In the first edition, the second tier of the pyramid was called “control”. Of course the harder we try to control something, the more complex we make things, and the more likely they will go awry. If you have teenage children you can see that very clearly! You want them to learn and mature, but if you try to control how they do it, you will have trouble. Less control, while providing guidelines and advice, and letting them make their choices will work far better. In “Uptime” the emphasis is on successful practice, not control. Control is exercised in how you decide to implement the practices. The practices remain “essential” to your success no matter how you deploy them. The subjects covered in this level of the pyramid have remained much the same throughout all three editions of Uptime but they’ve grown richer in detail, providing more insight, and with emphasis on how tightly integrated they really need to be with each other.
The tools of our trade don’t change much and machinery doesn’t know if it is being maintained by a baby-boomer or a millennial. Both maintainers will need good plans, availability of tools, parts and or support. The work needs to be scheduled when it makes the most sense to do the work. When done, both maintainers need to provide feedback on what they found. Good computerized systems and even hand-held devices in the field may help to make some of this easier and more efficient, but the basics of work management haven’t changed. What has changed is the emphasis on the role of work management and how to execute it more effectively. To reflect that in this revised edition of Uptime, Richard (Doc) Palmer, arguably the world’s leading expert on planning and scheduling, took on the task of editing this chapter. His approach to the subject is a bit different than my own used to be – he taught me valuable lessons along the way and helped me become more effective. He has managed to make work management more human. It is my hope that you too will benefit from Doc’s editing and contributions.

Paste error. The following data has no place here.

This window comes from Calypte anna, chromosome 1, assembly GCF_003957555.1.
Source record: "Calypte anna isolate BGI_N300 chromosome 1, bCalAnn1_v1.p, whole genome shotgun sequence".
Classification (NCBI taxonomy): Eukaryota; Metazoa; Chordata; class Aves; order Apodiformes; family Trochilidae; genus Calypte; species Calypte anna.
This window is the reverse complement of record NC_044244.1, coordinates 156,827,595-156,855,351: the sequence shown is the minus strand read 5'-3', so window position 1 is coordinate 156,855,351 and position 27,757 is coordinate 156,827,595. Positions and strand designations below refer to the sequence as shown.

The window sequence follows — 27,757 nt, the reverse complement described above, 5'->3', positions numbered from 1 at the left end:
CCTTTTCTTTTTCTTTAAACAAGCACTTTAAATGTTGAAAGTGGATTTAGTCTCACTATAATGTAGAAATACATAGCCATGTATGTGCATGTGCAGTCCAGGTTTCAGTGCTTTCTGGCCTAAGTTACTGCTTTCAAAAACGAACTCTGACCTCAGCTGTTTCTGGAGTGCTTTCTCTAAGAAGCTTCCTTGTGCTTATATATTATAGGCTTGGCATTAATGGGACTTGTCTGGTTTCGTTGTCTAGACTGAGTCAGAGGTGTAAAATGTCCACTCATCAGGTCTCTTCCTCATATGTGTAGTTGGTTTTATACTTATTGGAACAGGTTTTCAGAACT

Again, the processes and software we use to manage parts and materials don’t change much. The software may get more technically sophisticated and in some cases more user-friendly, but we still need parts and materials before we can schedule our workforce to turn the wrenches. In the third edition of Uptime, I have attempted to emphasize the importance of a tight integration between maintenance planning and scheduling, and materials management in this one. In particular, there is a far better need for maintenance to forecast material demands so that your supply chain managers can provide what you need in a timely manner. The book isn’t about materials management, that’s far too broad and deep a subject to cover here, but the important message is that the two groups – maintenance and materials must work together collaboratively towards achieving the same goals. I even go so far as to suggest they should each share similar KPIs.
This section was added in the 2nd edition. The first edition spoke to TPM (total productive maintenance) – at the time of publishing, TPM was becoming quite popular here in North America. But it didn’t really catch on as well as it might. In subsequent editions, some TPM elements were emphasized, rather than the whole approach. Basic Care reminds us of the need to meet regulatory requirements which seem to keep growing. It helps us to keep out of trouble as we are being held to more stringent standards and more responsible for accidents and other consequences of our failure to do the right things. Basic Care also means taking care of basics like simple preventive actions and condition monitoring by operators and maintainers. There were elements of TPM, RCM and other concepts blended into one, admittedly confusing, chapter.